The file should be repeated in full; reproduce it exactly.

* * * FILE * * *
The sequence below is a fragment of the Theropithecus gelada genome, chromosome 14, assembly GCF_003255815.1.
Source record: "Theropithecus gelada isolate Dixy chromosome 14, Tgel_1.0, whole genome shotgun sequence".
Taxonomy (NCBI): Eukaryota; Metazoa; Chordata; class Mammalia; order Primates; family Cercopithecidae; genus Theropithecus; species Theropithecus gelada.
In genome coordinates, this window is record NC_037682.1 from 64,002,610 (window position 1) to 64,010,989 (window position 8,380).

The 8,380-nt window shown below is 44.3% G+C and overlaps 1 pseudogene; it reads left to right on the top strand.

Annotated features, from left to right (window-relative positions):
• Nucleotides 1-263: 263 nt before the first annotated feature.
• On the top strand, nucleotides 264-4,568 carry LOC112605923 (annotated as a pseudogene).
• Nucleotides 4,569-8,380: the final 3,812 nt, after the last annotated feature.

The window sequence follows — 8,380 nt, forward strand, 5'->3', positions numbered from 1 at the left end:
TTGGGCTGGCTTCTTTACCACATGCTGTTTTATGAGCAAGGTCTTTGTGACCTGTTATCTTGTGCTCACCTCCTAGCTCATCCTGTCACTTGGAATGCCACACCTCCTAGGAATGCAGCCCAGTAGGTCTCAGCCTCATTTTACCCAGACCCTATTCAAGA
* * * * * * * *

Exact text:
The sequence below is a fragment of the Theropithecus gelada genome, chromosome 14, assembly GCF_003255815.1.
Source record: "Theropithecus gelada isolate Dixy chromosome 14, Tgel_1.0, whole genome shotgun sequence".
Taxonomy (NCBI): Eukaryota; Metazoa; Chordata; class Mammalia; order Primates; family Cercopithecidae; genus Theropithecus; species Theropithecus gelada.
In genome coordinates, this window is record NC_037682.1 from 64,002,610 (window position 1) to 64,010,989 (window position 8,380).

The 8,380-nt window shown below is 44.3% G+C and overlaps 1 pseudogene; it reads left to right on the top strand.

Annotated features, from left to right (window-relative positions):
• Nucleotides 1-263: 263 nt before the first annotated feature.
• On the top strand, nucleotides 264-4,568 carry LOC112605923 (annotated as a pseudogene).
• Nucleotides 4,569-8,380: the final 3,812 nt, after the last annotated feature.

The window sequence follows — 8,380 nt, forward strand, 5'->3', positions numbered from 1 at the left end:
TTGGGCTGGCTTCTTTACCACATGCTGTTTTATGAGCAAGGTCTTTGTGACCTGTTATCTTGTGCTCACCTCCTAGCTCATCCTGTCACTTGGAATGCCACACCTCCTAGGAATGCAGCCCAGTAGGTCTCAGCCTCATTTTACCCAGACCCTATTCAAGA